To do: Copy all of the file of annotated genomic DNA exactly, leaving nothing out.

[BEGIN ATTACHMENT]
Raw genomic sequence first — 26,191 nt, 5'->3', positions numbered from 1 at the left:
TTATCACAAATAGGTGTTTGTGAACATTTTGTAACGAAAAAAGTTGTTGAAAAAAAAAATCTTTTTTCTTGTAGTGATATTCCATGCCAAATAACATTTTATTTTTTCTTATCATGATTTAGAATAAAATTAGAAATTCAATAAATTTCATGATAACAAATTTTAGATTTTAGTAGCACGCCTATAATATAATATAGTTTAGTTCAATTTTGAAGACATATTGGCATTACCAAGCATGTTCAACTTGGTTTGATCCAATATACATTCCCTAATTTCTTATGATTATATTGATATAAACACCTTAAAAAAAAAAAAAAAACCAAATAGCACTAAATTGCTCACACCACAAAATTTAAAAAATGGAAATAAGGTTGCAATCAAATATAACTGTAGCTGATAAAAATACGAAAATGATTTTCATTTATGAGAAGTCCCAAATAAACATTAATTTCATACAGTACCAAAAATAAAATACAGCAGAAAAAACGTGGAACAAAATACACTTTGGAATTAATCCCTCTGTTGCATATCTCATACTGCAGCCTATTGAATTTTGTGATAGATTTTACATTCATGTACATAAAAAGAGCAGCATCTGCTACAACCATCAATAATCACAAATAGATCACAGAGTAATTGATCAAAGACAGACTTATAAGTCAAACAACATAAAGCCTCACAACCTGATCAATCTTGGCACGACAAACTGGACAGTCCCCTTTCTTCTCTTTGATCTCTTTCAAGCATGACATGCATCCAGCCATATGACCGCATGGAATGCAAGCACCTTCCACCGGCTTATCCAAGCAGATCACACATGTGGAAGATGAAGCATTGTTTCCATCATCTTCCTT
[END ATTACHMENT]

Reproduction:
Raw genomic sequence first — 26,191 nt, 5'->3', positions numbered from 1 at the left:
TTATCACAAATAGGTGTTTGTGAACATTTTGTAACGAAAAAAGTTGTTGAAAAAAAAAATCTTTTTTCTTGTAGTGATATTCCATGCCAAATAACATTTTATTTTTTCTTATCATGATTTAGAATAAAATTAGAAATTCAATAAATTTCATGATAACAAATTTTAGATTTTAGTAGCACGCCTATAATATAATATAGTTTAGTTCAATTTTGAAGACATATTGGCATTACCAAGCATGTTCAACTTGGTTTGATCCAATATACATTCCCTAATTTCTTATGATTATATTGATATAAACACCTTAAAAAAAAAAAAAAAACCAAATAGCACTAAATTGCTCACACCACAAAATTTAAAAAATGGAAATAAGGTTGCAATCAAATATAACTGTAGCTGATAAAAATACGAAAATGATTTTCATTTATGAGAAGTCCCAAATAAACATTAATTTCATACAGTACCAAAAATAAAATACAGCAGAAAAAACGTGGAACAAAATACACTTTGGAATTAATCCCTCTGTTGCATATCTCATACTGCAGCCTATTGAATTTTGTGATAGATTTTACATTCATGTACATAAAAAGAGCAGCATCTGCTACAACCATCAATAATCACAAATAGATCACAGAGTAATTGATCAAAGACAGACTTATAAGTCAAACAACATAAAGCCTCACAACCTGATCAATCTTGGCACGACAAACTGGACAGTCCCCTTTCTTCTCTTTGATCTCTTTCAAGCATGACATGCATCCAGCCATATGACCGCATGGAATGCAAGCACCTTCCACCGGCTTATCCAAGCAGATCACACATGTGGAAGATGAAGCATTGTTTCCATCATCTTCCTT